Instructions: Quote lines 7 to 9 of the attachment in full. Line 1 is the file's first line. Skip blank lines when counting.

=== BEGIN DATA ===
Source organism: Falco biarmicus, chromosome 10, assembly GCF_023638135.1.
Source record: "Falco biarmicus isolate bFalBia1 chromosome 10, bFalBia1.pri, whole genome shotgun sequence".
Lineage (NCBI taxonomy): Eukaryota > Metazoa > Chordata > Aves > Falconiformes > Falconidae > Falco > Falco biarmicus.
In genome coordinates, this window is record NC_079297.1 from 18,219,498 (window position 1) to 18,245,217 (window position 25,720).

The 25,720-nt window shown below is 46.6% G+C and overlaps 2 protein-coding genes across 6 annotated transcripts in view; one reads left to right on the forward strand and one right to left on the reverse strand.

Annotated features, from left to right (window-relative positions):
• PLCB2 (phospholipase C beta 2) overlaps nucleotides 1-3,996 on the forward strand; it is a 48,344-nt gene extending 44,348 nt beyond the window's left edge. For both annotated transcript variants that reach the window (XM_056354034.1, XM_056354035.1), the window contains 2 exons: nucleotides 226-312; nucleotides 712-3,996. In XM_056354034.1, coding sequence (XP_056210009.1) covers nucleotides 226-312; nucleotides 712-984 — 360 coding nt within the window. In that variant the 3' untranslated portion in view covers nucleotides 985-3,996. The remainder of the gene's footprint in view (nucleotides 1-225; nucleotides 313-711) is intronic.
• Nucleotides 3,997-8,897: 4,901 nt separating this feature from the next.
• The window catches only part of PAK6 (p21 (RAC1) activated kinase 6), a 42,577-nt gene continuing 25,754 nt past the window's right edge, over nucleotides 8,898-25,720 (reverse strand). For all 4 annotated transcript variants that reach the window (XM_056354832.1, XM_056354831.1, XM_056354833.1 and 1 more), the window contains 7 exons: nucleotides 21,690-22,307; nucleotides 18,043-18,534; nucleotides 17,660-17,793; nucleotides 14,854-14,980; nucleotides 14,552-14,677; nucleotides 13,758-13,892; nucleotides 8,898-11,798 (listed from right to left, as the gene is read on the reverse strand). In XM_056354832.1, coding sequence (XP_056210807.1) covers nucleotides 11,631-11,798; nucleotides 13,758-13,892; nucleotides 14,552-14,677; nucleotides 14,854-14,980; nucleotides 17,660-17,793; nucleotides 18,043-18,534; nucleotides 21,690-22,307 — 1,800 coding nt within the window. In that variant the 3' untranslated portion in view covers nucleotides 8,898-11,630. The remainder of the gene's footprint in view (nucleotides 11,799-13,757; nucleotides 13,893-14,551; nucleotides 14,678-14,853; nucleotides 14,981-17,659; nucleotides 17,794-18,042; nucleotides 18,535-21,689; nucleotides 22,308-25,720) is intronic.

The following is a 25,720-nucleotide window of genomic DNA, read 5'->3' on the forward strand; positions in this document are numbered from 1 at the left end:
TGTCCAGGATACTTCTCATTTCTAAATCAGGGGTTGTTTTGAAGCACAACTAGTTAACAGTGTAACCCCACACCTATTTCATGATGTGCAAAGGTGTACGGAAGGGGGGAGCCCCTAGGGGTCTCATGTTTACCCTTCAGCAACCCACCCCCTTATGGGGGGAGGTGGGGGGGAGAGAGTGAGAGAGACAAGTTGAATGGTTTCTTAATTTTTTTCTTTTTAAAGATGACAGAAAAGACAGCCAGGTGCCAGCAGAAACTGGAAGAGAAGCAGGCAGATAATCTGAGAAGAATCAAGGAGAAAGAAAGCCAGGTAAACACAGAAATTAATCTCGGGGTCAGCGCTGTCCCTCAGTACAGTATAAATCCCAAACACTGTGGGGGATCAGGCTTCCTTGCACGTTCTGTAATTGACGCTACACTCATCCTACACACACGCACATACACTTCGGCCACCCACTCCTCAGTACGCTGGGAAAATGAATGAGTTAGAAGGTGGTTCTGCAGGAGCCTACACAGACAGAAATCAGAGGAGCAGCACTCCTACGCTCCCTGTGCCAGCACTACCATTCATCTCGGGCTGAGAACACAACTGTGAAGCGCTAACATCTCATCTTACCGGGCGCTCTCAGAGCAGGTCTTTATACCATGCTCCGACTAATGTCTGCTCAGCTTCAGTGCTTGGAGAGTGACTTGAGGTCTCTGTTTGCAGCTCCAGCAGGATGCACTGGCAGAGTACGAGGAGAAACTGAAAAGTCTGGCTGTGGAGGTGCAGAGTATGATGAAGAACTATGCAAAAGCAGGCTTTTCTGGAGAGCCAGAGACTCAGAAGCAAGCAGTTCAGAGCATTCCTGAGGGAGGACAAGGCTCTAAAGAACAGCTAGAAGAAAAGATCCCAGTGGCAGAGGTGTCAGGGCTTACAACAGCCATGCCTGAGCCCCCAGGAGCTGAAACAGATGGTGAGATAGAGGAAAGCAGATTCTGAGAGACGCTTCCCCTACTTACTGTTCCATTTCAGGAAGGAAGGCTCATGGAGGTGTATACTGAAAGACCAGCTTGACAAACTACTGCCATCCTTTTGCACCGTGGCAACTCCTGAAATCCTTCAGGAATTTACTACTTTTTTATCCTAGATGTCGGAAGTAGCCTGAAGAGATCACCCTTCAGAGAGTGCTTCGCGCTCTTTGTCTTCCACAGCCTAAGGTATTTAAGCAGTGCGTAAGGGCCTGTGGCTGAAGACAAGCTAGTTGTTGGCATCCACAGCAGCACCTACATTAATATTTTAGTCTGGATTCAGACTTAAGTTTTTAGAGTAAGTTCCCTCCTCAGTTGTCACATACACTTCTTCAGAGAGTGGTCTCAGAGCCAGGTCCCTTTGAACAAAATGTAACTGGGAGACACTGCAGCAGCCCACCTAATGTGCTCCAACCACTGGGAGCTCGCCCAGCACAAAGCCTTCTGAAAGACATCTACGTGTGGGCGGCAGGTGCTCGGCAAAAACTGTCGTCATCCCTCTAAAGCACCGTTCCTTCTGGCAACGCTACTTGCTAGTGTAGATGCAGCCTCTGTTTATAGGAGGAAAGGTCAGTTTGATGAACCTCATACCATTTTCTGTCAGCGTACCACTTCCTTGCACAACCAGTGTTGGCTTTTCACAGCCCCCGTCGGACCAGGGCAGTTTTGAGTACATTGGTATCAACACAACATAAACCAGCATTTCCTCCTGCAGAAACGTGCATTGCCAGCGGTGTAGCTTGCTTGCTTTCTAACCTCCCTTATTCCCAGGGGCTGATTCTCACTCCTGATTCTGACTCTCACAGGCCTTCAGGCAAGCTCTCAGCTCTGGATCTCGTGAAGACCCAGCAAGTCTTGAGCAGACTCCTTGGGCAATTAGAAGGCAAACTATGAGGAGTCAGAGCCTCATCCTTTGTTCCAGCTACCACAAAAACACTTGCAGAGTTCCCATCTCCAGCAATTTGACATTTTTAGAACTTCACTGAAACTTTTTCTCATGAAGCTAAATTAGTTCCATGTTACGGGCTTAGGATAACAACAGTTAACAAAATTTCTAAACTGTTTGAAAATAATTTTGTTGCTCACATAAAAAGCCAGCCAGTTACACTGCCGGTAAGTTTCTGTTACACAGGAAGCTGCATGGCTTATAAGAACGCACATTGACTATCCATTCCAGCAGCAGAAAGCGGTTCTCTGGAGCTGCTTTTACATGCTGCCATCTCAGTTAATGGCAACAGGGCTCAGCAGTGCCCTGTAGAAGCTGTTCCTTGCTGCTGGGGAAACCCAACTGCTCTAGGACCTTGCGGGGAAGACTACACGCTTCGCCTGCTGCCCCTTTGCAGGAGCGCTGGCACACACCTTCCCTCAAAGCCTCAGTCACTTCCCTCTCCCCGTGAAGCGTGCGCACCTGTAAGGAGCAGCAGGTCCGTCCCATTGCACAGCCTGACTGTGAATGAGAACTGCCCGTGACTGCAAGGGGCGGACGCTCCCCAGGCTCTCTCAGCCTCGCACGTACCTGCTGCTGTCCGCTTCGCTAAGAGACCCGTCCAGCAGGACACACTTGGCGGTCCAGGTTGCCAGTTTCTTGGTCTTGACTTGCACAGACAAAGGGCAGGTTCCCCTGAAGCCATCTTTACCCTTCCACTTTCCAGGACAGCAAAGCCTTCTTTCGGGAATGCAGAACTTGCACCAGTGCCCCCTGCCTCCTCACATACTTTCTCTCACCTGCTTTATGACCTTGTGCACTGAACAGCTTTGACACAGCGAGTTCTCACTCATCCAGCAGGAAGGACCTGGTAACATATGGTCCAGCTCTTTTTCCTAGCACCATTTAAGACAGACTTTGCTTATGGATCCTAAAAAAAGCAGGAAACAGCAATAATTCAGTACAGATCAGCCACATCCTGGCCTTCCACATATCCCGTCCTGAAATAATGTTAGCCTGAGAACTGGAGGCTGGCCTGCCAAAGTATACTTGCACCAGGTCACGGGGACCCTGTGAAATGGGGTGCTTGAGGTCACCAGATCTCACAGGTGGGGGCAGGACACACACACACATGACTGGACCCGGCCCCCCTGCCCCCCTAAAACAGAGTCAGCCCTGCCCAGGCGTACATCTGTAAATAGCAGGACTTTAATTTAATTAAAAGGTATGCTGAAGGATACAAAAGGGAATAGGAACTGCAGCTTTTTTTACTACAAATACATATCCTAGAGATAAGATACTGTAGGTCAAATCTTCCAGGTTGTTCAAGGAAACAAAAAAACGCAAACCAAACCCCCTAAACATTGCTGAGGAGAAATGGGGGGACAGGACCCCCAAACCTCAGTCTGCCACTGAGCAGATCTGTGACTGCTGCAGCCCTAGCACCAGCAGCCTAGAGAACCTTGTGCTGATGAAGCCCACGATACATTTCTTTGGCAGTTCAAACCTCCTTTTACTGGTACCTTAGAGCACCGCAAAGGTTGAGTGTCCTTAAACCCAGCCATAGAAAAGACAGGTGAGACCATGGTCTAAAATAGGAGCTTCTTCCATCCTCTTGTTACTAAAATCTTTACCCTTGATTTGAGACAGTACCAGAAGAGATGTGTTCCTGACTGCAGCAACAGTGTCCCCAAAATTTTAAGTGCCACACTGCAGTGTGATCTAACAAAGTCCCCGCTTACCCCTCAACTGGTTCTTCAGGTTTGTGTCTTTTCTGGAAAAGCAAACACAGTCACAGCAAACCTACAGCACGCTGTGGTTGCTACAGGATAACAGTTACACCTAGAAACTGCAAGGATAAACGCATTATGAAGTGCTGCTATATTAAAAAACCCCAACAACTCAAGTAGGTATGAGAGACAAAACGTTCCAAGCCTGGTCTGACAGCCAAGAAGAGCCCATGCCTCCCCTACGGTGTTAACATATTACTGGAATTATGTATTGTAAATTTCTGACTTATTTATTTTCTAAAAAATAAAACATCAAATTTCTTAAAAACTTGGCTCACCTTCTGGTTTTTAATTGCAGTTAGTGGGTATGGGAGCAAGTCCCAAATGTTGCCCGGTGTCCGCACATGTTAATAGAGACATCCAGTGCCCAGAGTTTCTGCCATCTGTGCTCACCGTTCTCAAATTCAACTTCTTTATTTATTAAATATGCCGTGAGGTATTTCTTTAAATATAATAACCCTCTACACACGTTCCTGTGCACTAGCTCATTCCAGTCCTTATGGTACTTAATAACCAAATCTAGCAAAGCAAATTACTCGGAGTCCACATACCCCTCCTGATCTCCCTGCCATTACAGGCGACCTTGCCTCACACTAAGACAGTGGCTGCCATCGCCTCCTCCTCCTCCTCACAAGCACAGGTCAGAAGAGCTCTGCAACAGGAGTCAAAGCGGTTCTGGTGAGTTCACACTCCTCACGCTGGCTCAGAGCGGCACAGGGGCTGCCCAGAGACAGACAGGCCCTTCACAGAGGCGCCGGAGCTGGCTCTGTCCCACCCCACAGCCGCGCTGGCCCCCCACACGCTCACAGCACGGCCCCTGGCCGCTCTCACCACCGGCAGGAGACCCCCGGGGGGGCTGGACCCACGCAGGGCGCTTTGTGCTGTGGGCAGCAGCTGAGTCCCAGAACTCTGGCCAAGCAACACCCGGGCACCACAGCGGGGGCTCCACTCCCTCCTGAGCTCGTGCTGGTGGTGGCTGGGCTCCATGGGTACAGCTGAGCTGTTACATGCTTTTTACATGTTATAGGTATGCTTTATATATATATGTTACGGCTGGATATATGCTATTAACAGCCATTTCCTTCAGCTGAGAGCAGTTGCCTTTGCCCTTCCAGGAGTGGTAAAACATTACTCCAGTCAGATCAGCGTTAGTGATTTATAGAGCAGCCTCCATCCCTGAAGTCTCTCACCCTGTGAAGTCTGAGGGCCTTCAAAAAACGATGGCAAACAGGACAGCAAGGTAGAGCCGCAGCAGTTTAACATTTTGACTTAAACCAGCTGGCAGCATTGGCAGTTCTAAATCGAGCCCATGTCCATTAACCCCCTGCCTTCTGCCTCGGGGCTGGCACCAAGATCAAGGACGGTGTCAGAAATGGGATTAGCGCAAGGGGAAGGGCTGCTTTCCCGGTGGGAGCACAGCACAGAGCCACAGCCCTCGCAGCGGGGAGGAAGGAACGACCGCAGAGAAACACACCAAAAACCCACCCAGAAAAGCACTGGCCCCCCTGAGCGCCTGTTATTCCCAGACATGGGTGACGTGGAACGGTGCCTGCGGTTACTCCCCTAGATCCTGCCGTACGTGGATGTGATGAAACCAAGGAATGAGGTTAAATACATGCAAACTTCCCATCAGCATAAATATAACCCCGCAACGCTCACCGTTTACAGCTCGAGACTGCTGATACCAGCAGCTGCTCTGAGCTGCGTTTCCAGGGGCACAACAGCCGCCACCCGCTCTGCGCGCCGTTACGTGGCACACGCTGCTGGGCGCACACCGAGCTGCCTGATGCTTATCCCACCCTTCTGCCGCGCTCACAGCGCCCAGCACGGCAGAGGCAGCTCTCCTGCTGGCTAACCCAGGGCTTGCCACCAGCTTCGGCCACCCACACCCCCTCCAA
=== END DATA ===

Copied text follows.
• PLCB2 (phospholipase C beta 2) overlaps nucleotides 1-3,996 on the forward strand; it is a 48,344-nt gene extending 44,348 nt beyond the window's left edge. For both annotated transcript variants that reach the window (XM_056354034.1, XM_056354035.1), the window contains 2 exons: nucleotides 226-312; nucleotides 712-3,996. In XM_056354034.1, coding sequence (XP_056210009.1) covers nucleotides 226-312; nucleotides 712-984 — 360 coding nt within the window. In that variant the 3' untranslated portion in view covers nucleotides 985-3,996. The remainder of the gene's footprint in view (nucleotides 1-225; nucleotides 313-711) is intronic.
• Nucleotides 3,997-8,897: 4,901 nt separating this feature from the next.
• The window catches only part of PAK6 (p21 (RAC1) activated kinase 6), a 42,577-nt gene continuing 25,754 nt past the window's right edge, over nucleotides 8,898-25,720 (reverse strand). For all 4 annotated transcript variants that reach the window (XM_056354832.1, XM_056354831.1, XM_056354833.1 and 1 more), the window contains 7 exons: nucleotides 21,690-22,307; nucleotides 18,043-18,534; nucleotides 17,660-17,793; nucleotides 14,854-14,980; nucleotides 14,552-14,677; nucleotides 13,758-13,892; nucleotides 8,898-11,798 (listed from right to left, as the gene is read on the reverse strand). In XM_056354832.1, coding sequence (XP_056210807.1) covers nucleotides 11,631-11,798; nucleotides 13,758-13,892; nucleotides 14,552-14,677; nucleotides 14,854-14,980; nucleotides 17,660-17,793; nucleotides 18,043-18,534; nucleotides 21,690-22,307 — 1,800 coding nt within the window. In that variant the 3' untranslated portion in view covers nucleotides 8,898-11,630. The remainder of the gene's footprint in view (nucleotides 11,799-13,757; nucleotides 13,893-14,551; nucleotides 14,678-14,853; nucleotides 14,981-17,659; nucleotides 17,794-18,042; nucleotides 18,535-21,689; nucleotides 22,308-25,720) is intronic.